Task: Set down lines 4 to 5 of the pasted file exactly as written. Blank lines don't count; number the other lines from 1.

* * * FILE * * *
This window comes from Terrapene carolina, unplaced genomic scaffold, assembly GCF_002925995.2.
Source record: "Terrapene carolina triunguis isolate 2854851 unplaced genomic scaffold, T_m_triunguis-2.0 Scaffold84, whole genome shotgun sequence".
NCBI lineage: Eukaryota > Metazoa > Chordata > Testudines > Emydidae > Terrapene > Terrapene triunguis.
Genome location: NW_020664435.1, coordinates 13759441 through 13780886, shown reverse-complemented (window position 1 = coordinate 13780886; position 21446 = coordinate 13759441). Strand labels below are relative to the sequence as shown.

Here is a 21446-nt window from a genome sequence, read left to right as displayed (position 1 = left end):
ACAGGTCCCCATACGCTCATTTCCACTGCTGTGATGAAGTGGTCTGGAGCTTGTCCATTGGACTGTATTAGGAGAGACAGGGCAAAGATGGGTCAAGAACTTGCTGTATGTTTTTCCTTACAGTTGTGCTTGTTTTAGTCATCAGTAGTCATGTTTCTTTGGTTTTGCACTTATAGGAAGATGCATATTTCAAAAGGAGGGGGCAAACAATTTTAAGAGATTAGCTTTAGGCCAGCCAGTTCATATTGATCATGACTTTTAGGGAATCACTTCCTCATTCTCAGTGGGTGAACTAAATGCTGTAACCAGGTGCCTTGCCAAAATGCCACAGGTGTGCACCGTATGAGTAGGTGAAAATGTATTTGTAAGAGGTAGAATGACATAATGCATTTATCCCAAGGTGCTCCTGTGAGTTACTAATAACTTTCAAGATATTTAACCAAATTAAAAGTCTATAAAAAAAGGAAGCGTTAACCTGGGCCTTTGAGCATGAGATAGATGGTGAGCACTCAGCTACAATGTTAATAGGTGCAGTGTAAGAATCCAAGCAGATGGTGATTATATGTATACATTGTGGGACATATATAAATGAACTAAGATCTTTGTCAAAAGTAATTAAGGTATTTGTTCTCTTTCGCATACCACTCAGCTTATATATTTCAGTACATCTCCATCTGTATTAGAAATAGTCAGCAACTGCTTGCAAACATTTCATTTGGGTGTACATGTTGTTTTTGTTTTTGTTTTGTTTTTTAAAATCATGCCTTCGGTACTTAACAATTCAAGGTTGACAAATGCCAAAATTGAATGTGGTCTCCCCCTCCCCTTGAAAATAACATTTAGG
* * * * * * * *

Genome location: NW_020664435.1, coordinates 13759441 through 13780886, shown reverse-complemented (window position 1 = coordinate 13780886; position 21446 = coordinate 13759441). Strand labels below are relative to the sequence as shown.

Here is a 21446-nt window from a genome sequence, read left to right as displayed (position 1 = left end):